Once a quiet road, now a nightmare

July 31, 2014

KHEL GAON MARG Over the years, this lazy stretch linking South Ex with Outer Ring Road has become one of south Delhi’s busiest roads plagued with the usual traffic problems

NEW DELHI: It was one of the internal roads motorists would often take to avoid miles-long traffic snarls on Aurobindo Marg or on Josip Broz Tito Marg that houses the controversial bus rapid transit (BRT)corridor.


Over the last few years, August Kranti Marg or Khel Gaon Marg has transformed into a major arterial road with a large number of motorists living in south Delhi taking this road every day. Result: long queues of vehicles at traffic signals and frequent jams during rush hours.The drive on this five-kilometre stretch — from Outer Ring Road to South Extension — is just about 10 minutes during lean hours. The journey turns into a nightmare when people go back home after a gruelling day at work.And for people with houses on the main road – in places such as Uday Park, Niti Bagh, Anand Lok, Gulmohar Park and Mayfair Garden — the charm of living in tree-sequined lazy avenue is now lost amid the din of vehicles. Constant honking of vehicles and pollution has replaced the cool breeze and chirping of birds the residents enjoyed till a few years ago.

Thanks to the Delhi government’s decision to reserve one lane on Josip Broz Tito Marg, between Moolchand Hospital and Ambedkar Nagar, exclusively for buses to implement the BRT system, a large volume of cars and bikers has now shifted to August Kranti Marg.

Bikers, cars and even buses now jostle for space every morning and evening, making driving a nightmare on this stretch. Motorists say the road does not have the capacity to handle such a huge rush of vehicles.

According to experts, traffic on August Kranti Marg has increased by at least 20-25 per cent in past 2-3 years.

“The government may have ensured a quick and smooth passage to bus commuters on the BRT but it is the motorists and the bikers who now suffer on both the BRT as well as this road,” said Tanmay Sharma, a resident of Asiad Village.

“People use this road as an alternative route to BRT to reach their destinations fast but get stuck amid slow moving traffic, sometimes for up to one hour,” he adds.

Motorists say problems on this stretch are plenty. With two big office complexes — HUDCO tower and the Siri Fort Institutional Area — shopping mall Ansal Plaza, lawns at Asiad Village complex that see frequent marriage functions, Siri Fort auditorium, a venue for film festivals and shows, and a number of residential colonies on either side, this road witnesses a huge volume of traffic every day.

“It is so difficult to take your car out of the office around 6pm. There is bumperto-bumper traffic. Since the road is narrow, the right turning traffic obstructs the vehicles going straight, resulting in chaos,” said Peeyush Sharma, who works at PHD Chamber of Commerce.

The problem, say commuters, compounds during marriage seasons and when there is a concert or a show at the Siri Fort auditorium. When it rains, the motorists are in for a major trouble.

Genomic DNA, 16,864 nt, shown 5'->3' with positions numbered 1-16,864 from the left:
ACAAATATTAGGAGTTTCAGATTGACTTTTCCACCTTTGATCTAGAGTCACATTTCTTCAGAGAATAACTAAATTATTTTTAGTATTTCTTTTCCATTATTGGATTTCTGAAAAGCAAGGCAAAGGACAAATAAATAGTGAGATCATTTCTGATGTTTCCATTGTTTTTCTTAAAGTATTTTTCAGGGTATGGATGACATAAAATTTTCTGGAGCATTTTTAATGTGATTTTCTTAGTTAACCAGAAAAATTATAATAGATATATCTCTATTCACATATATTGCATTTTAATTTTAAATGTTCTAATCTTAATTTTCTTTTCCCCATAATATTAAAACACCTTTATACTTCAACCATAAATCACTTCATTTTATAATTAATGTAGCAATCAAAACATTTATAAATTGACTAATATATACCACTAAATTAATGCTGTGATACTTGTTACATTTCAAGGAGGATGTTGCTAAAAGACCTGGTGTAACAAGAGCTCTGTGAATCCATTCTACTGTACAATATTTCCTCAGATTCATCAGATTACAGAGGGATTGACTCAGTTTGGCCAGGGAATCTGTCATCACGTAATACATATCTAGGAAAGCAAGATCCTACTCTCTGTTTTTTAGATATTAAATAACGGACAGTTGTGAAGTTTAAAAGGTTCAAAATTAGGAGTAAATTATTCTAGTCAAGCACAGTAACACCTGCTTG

“Since the parking space is limited, people often park their vehicles on the main road itself, leading to chaos. Vehicles entering the parking lot or coming out of it also obstruct the smooth movement of vehicles,” said Kamlesh Singh, a resident of village Shahpur Jat.

Motorists suggest that an underpass should be constructed near the Siri Fort auditorium and sports complex to ensure that vehicles going to these places do not obstruct the straight-moving traffic.


An underpass is need of the hour. I once visited Sirifort for my son’s annual day function and had to park my car at Ansal Plaza as I was unable to get find a space there,” said Kakoli Das, a resident of Vaishali.



Govt ropes in DMRC to help run trams

July 31, 2014

Hindustan Times (Delhi)

Atul Mathur  

NEW DELHI: The Delhi government has decided to rope in Delhi Metro Rail Corporation to (DMRC) build and operate trams in the walled city.

Senior PWD engineers said DMRC had the technical expertise to run a modern mass transit system in the Capital and operate it successfully.

“We have written to the Delhi Metro that we will need its help to prepare the detailed project report and execute the project. We will prepare the ground for them,” a senior PWD engineer said.

A DMRC spokesperson, however, said they were yet to receive any official communication.

Senior Delhi government officials said the decision to involve Delhi Metro in the project was taken in a meeting headed by Lieutenant Governor Najeeb Jung. Sources said the L-G is taking keen interest in the project and has put it on the fast lane.

Re-introducing trams is a part of Delhi government’s ambitious Shahjahanabad re-development project to bring back the lost glory of the Walled City. Trams were a popular mode of public transport for almost 55 years between 1908 and 1963. The bigger plan is to have a tram network of about 20-kilometers in the walled city – as it did in the first half of the 20th century – with the government planning to run it on a three-kilometre route from Esplanade Road (near Red Fort crossing) to Sadar Bazar in first phase.

“To start with, we have started putting all external cables and wires underground from Fatehpuri to Esplanade Road. Once it is done we will take the second carriageway. We will also build 15-metre wide lane which will have the space for trams and pedestrians. The other side will have two carriageways for local traffic, non-motorised vehicles and emergency vehicles,” a senior PWD engineer said.



Depots missing, so capital can’t buy more buses

July 30, 2014

Jayashree Nandi    New Delhi

DDA Delays Allotment Of Land